Lookup library API

History: Available in CVS

This document describes usage of the API provided by the Lookup Library. In this document we assume that someone has already provided us with a lookup implementation (for those seeking how to write a lookup implementation please check the SPI document).

Getting the lookup

The first question you might ask is this: how can I get hold of a lookup instance? There are basically two ways how you can get it.

Global lookup

As you can see in the Lookup Javadoc there is a static method
public static Lookup getDefault()
The object returned from this method is a global lookup that can serve as a central place for registering services. The default implementation is a lookup that implements the JDK JAR services mechanism and delegates to META-INF/services/name.of.Class files.

If you want to add your class to this lookup just create a file in your jar file under the META-INF directory (e.g. META-INF/services/com.my.APIClass) and let the file contain only one line of text

com.foo.impl.ImplOfTheAPI
The following code will return you a newly created instance of com.foo.impl.ImplOfTheAPI:
   import org.openide.util.Lookup;
   return (com.my.APIClass)Lookup.getDefault().lookup(com.my.APIClass.class);

Local lookup

This is just a reminder that whenever you find a method called getLookup or similar returning a lookup instance, the provided lookup is not the general lookup described in the previous paragraph. Rather, it is a private lookup implementation that is usually bound to the object you invoked the method on.

Use of Lookup.Template and Lookup.Result

There are more ways how you can ask lookup besides the variant with one class parameter. If you want more functionality, you have to implement the interface Lookup.Template and pass an instance of such object to the lookup call.

Note: If you use Lookup.Template, the object returned from the lookup is not the object you are looking for but rather a result object (Lookup.Result). You can call methods on such a result object to get the actual results.

Let's examine following example:

        import org.openide.util.Lookup;

        Lookup lookup = ...;
        Lookup.Template template = new Lookup.Template(MyService.class);
        Lookup.Result result = lookup.lookup(template);
        Collection c = result.allInstances();
        for (Iterator i = c.iterator(); i.hasNext(); ) {
            MyService s = (MyService)i.next();
            s.callMyService();
        }
In this example the call to method lookup(...) returns immediately because the result object can be constructed even without real results. The first time you ask for the result object by calling r.allInstances(), the lookup has to supply you the real results and this method can block until the required data are really available.

If you are not interested in all objects as in the previous example, you can use the template to ask for one resulting object (wrapped in special Item instance):

        import org.openide.util.Lookup;

        Lookup lookup = ...;
        Lookup.Template template = new Lookup.Template(MyService.class);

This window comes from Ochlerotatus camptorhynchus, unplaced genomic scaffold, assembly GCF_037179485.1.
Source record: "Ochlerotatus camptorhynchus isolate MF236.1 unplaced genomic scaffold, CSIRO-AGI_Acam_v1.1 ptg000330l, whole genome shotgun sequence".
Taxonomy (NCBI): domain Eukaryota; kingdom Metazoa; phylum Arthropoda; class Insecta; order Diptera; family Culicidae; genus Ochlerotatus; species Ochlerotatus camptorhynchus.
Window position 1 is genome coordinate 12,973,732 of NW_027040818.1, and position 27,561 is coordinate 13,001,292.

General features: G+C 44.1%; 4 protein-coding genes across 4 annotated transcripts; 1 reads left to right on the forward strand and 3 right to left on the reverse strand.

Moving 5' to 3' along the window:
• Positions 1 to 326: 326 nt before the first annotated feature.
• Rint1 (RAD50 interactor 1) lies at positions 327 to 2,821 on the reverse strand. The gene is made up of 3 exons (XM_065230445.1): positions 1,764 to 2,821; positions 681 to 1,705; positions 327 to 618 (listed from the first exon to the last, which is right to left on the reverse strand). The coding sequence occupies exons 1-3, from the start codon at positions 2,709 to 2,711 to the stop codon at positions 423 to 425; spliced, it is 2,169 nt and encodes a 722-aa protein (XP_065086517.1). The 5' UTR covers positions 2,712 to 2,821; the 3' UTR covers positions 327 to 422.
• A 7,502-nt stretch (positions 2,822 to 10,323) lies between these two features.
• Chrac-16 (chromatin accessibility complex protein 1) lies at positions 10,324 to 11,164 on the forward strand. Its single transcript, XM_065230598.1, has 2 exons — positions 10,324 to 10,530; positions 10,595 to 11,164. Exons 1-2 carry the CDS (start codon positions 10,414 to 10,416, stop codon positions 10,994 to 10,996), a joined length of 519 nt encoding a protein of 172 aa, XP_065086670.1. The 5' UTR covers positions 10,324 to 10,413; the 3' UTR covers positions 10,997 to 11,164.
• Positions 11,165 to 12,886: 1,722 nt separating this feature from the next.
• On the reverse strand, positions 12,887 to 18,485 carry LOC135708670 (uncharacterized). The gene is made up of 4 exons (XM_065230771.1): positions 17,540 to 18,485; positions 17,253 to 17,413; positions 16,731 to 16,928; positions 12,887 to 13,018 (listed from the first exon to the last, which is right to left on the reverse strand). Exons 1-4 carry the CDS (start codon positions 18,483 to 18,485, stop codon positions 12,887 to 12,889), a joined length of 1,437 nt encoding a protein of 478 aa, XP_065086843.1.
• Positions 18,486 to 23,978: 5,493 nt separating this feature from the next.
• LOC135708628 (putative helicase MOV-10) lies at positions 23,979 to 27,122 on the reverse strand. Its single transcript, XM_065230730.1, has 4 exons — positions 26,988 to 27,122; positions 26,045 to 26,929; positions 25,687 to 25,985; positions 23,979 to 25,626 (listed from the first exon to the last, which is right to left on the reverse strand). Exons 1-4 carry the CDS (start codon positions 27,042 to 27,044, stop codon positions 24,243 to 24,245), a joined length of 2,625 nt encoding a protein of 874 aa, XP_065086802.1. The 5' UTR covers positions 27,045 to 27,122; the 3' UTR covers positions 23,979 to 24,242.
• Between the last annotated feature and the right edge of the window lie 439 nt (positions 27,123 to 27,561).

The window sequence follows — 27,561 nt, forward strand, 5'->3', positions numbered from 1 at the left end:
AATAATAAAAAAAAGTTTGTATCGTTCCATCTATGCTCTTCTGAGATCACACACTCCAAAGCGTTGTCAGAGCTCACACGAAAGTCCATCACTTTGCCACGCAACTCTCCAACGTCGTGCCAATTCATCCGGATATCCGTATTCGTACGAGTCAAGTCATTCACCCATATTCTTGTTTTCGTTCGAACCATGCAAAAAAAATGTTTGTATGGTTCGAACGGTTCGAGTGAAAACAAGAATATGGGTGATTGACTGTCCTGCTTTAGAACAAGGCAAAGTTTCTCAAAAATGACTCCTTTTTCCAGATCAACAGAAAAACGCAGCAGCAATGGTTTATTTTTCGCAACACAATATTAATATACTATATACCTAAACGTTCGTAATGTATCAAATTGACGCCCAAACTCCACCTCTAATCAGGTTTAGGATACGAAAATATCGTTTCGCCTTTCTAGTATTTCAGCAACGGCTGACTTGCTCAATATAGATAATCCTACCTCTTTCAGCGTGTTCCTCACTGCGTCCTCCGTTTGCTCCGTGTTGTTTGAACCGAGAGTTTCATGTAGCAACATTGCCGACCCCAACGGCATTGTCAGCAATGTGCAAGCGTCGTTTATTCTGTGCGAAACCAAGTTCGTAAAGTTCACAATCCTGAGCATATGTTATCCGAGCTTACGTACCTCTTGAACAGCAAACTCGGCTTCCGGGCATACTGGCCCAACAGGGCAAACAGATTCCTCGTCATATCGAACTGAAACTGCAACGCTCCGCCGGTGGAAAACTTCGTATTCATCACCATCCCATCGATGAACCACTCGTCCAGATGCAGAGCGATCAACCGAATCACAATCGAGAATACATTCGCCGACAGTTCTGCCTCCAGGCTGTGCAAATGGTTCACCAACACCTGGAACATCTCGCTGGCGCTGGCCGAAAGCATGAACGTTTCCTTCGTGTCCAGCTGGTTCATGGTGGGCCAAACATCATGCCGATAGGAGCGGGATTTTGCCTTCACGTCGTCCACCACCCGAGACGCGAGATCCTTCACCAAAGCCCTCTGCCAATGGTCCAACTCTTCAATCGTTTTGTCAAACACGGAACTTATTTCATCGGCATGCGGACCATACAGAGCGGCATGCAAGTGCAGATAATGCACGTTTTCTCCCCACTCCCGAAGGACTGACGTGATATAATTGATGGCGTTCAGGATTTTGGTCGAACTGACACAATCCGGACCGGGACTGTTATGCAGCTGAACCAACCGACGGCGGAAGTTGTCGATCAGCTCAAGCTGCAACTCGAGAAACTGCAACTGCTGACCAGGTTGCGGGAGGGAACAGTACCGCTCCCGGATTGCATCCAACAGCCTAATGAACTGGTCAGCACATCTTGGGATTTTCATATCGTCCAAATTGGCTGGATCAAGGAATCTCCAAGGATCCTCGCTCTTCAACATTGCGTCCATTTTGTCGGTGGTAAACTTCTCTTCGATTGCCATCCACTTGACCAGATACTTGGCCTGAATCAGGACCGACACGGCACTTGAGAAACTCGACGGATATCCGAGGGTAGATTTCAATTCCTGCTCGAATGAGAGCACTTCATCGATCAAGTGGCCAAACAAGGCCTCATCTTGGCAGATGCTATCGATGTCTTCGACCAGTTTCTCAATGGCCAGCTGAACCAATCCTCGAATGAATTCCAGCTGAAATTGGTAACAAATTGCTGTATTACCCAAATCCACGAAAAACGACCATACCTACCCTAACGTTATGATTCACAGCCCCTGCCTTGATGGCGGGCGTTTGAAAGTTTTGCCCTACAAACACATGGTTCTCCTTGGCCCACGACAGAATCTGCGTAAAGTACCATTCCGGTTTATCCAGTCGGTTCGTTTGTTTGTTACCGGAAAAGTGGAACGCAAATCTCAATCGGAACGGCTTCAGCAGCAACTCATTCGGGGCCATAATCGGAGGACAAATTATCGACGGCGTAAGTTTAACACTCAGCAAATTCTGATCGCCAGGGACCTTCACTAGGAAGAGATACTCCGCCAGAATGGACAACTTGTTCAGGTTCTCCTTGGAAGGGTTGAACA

Lookup.Item item = lookup.lookupItem(template);
        MyService s = (MyService)item.getInstance();
        s.callMyService();
Again, the Item object can construct the real instance only if you call getInstance. The item can be useful even without calling getInstance - you can get its display name or an unique id. You can use this information, for example, for constructing menu items without the need to instantiate (or even load!) the class implementing the functionality. Only when the real functionality is needed (e.g. the user has selected the menu item) you can call getInstance and call the real meat of the implementation.

Listenning on lookup changes

There is one additional piece of functionality bound to the Lookup.Result object worth mentioning: you can attach a listener to it and be informed about any changes in the lookup. This might be extremly usefull when the lookup dynamically changes (from other threads). The listener can keep state of your object up-to-date even in cases where the lookup changes asynchronously.

So here is some sample code using the listenner:

        import org.openide.util.Lookup;
        import org.openide.util.LookupListener;
        import org.openide.util.LookupEvent;

        Lookup lookup = ...;
        Lookup.Template template = new Lookup.Template(MyService.class);
        final Lookup.Result result = lookup.lookup(template);
        result.addLookupListener(new LookupListener() {
            public void resultChanged(LookupEvent e) {
                reaction(result);
            }
        });
        reaction(result);
    }
    private static void reaction(Lookup.Result r) {
        for (Iterator i = r.allInstances().iterator(); i.hasNext(); ) {
            MyService s = (MyService)i.next();
            s.callMyService();
        }
    }
Please note that we first attach a listener and then call the reaction method. This ensures that we always get the newest possible state. Also you must be careful in the reaction method since it can be called from two different threads simultaneously (your code has to be prepared for this).